The two Kentucky State students, who both had worked on the yearbook, sued the university in 1995 after the institution's vice-president for student affairs, Betty Gibson, confiscated all copies of the 1992-94 yearbook and refused to distribute them. Ms. Gibson had objected to the color of the yearbook's cover, its vague theme and title, and the inclusion of pictures of current events and public figures unrelated to the university, as well as to the lack of captions for many of the photos.
     The students also had accused administrators at the historically black university of trying to censor the student newspaper and of demanding that it carry "more positive news." When the university's adviser to the newspaper refused to prescribe the newspaper's content, she was transferred to another job at Kentucky State. But after filing a grievance, she was reinstated.
     In its ruling last week, a divided three-judge panel of the Sixth Circuit appeals court concurred with a federal judge's 1997 ruling that the yearbook was not a "public forum," and that the university had a right to approve its content. The majority also ruled that the students had failed to show they had been harmed by the university.
      Judges Alan E. Norris and James L. Ryan endorsed the lower court's ruling that the college publications were subject to the same restrictions placed on high-school newspapers by the U.S. Supreme Court in Hazelwood School District v. Kuhlmeier. In that 1988 ruling, the Supreme Court said that school administrators could censor the student newspaper.
      Judge Norris, in writing the appeals court's opinion, reasoned that because Kentucky State's rules for student publications, as laid out in its student handbook, contained no disclaimers stating that the viewpoints in the yearbook were those of the students, Kentucky State had a right to oversee it as a university publication.
     "It is no doubt reasonable that K.S.U. should seek to maintain its image to potential students, alumni, and the general public," the judge wrote. "In light of the undisputedly poor quality of the yearbook, it is also reasonable that K.S.U. might cut its losses by refusing to distribute a university publication that might tarnish, rather than enhance, that image."
     In a dissent, Judge R. Guy Cole, Jr., rejected the majority's view that the yearbook was not a "public forum," and disagreed with the other judges' decision to apply the Hazelwood reasoning. "It is worth emphasizing that the Supreme Court in that case was addressing the scope of the First Amendment in the context of high school student publications," he wrote. "I believe that there is reason for courts to afford colleges and universities greater deference than they do high schools."
     All three judges rejected the students' assertion that their rights had been violated regarding the newspaper. The students had failed to show that the removal of the adviser had threatened the newspaper's staff in a way that violated their First Amendment rights, the judges said.
     Kentucky State's vice-president for university advancement, Hinfred McDuffie, said last week that the university was pleased with the judges' ruling. He reiterated the university's stance that the yearbook was not a "public forum," but he said that the institution's student newspaper "enjoys the same freedom of expression as other students at the university."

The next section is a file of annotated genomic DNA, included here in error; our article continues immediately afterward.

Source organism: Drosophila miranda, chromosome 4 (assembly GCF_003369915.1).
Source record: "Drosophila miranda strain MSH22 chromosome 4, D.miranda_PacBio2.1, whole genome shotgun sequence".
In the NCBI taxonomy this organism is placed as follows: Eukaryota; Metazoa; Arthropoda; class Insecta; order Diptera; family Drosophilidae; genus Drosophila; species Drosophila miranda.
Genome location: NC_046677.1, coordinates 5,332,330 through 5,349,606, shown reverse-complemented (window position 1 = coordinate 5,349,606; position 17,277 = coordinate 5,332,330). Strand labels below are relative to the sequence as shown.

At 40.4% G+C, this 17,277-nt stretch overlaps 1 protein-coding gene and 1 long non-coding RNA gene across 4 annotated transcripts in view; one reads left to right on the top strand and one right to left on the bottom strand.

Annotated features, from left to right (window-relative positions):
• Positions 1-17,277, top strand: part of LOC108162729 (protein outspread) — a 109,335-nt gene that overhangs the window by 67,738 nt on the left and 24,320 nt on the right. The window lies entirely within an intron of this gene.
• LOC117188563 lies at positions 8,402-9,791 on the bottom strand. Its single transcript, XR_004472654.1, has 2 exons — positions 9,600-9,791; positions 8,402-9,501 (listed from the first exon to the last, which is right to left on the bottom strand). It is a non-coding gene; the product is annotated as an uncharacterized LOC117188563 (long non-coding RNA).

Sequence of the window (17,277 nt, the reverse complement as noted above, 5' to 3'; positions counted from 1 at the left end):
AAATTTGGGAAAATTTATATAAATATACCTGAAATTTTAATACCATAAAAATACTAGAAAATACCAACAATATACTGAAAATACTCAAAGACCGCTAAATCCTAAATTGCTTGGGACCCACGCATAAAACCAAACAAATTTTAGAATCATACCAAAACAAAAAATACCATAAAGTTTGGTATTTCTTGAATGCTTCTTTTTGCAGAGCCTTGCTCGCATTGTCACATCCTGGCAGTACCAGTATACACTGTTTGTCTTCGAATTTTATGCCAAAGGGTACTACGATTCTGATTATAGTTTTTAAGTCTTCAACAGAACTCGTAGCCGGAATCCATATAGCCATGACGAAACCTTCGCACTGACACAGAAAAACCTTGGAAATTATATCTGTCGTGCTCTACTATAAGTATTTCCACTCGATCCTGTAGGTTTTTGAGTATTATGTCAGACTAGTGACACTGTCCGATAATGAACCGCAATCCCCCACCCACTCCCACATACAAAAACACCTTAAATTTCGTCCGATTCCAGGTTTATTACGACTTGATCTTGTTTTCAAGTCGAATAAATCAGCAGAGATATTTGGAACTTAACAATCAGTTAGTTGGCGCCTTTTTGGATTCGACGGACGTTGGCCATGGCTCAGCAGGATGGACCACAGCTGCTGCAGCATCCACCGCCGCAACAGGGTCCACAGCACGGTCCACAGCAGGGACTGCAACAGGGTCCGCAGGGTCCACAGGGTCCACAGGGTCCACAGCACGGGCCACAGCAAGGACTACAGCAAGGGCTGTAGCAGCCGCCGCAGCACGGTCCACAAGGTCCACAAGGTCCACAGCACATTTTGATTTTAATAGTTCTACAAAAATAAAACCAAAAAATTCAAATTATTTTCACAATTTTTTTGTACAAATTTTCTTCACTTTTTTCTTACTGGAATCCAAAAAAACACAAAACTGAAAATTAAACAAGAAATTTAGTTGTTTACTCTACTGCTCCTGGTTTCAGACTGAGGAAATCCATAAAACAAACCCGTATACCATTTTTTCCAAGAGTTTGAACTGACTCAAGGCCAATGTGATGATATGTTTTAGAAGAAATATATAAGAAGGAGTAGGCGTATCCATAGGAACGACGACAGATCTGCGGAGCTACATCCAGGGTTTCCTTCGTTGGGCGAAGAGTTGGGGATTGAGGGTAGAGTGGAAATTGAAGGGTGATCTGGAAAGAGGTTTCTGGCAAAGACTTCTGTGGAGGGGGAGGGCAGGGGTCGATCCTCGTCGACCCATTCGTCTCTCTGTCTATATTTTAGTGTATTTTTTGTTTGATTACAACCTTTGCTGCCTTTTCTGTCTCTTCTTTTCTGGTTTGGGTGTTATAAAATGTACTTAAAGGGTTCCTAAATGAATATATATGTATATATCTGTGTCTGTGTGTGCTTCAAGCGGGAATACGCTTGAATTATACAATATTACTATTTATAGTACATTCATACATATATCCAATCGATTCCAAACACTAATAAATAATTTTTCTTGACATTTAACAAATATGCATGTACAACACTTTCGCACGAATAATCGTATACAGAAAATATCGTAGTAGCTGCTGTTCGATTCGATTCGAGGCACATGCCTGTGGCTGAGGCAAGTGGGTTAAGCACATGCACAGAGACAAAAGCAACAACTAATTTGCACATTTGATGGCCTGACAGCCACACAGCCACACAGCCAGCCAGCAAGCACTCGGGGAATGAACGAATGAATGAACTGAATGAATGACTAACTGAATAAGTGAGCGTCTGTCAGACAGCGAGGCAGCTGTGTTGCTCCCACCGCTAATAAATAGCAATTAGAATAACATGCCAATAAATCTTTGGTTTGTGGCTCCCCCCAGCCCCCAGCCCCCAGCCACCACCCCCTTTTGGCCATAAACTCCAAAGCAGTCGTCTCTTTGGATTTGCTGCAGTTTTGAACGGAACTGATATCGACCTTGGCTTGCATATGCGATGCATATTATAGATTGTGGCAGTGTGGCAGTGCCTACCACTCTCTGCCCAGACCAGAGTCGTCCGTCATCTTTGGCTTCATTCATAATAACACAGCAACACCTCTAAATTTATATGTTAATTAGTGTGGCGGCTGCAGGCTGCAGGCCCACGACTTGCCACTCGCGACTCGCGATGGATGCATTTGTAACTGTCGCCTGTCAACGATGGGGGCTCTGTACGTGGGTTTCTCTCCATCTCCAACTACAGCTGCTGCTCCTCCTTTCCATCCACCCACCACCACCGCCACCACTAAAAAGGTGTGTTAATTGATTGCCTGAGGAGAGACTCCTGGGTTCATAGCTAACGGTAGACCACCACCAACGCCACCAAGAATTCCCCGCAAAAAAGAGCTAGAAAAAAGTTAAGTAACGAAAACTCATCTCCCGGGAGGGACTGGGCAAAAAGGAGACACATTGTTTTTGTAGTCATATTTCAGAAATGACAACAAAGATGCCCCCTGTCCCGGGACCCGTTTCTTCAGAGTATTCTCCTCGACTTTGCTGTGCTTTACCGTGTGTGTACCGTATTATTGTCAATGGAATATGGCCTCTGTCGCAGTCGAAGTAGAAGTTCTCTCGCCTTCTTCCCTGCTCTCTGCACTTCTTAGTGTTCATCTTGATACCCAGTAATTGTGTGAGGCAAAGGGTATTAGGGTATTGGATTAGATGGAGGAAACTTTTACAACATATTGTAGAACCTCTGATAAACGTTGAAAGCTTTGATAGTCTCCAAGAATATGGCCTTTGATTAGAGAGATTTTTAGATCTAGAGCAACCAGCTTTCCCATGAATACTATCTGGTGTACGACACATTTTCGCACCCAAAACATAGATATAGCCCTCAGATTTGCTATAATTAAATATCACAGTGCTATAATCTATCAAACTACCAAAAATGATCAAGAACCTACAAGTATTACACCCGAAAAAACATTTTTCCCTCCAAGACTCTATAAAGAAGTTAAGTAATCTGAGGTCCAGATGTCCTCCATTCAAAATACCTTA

D. Bruce Orwin, a lawyer for the two students who filed the lawsuit, said last week that they would ask the entire appeals court to review the decision.
     The decision in the case, which involved Kentucky State University, could have a ripple effect in other states. It is the first time that a judge has cited the the 1988 Supreme Court decision in a case involving a college newspaper.
     In Hazelwood School District v. Kuhlmeier, the Supreme Court said the content of a newspaper at a public high school could be censored by the school's administration. But the Court included a footnote that said, "We need not now decide whether the same degree of deference is appropriate with respect to school-sponsored activities at he college and university level."
     The Kentucky State case began in 1995, when two students said the institution had violated their First Amendment rights by refusing to distribute the student yearbook and by attempting to control the content of the student newspaper.
     University officials denied that they had tried to censor the student newspaper. They said the yearbook had been withheld because it focused on current events rather than university activities, left out the university's colors, and failed to identify students featured in photographs.
     Judge Joseph M. Hood wrote that Kentucky State "was entitled to exercise reasonable control over the yearbook," because the Hazelwood ruling had shown that a yearbook is not "a public forum" protected by the First Amendment.
     "It was reasonable for the administration to want the annual to explain who the students were in the pictures -- so that fifteen years from now, the students could look back and remember, for example, who the K.S.U. homecoming queen was," Judge Hood wrote, citing a part of the Hazelwood decision that says schools can constrain speech that does not meet high standards. "Moreover, it was reasonable for the administration to want the yearbook to focus mainly on .S.U."
     He also wrote that the students had failed to produce any evidence showing that the university had censored the student newspaper.
     Mark Goodman, of the Student Press Law Center, called the decision "troubling."
     "There are other schools that have informally made this argument, and now they will feel stronger backed with a court decision," he said. "This case is a threat to the college media."
     The judge should have placed more weight on rulings protecting free speech at colleges than on the Hazelwooddecision, Mr. Goodman said. "The judge completely ignored the fact that the Supreme Court has said it believes that colleges and universities are unique in the sense of free expression and are places where free expression should be protected."
     Bruce Edwards, a Kentucky State spokesman, praised the ruling and said the case had nothing to do with the First Amendment. "It was clearly a question of quality of the publication," he said.
     The student plaintiffs, Charles Kincaid and Capri Coffer, who sued on the basis that they had paid for the yearbook, could not be reached for comment.

[Editor's Note: The factual data cointained in the story was obtained from the archives of The Daily Republican Newspaper, The Kentucky State Uiversity, The Chronicle of Higher Education, and The Law News Network.]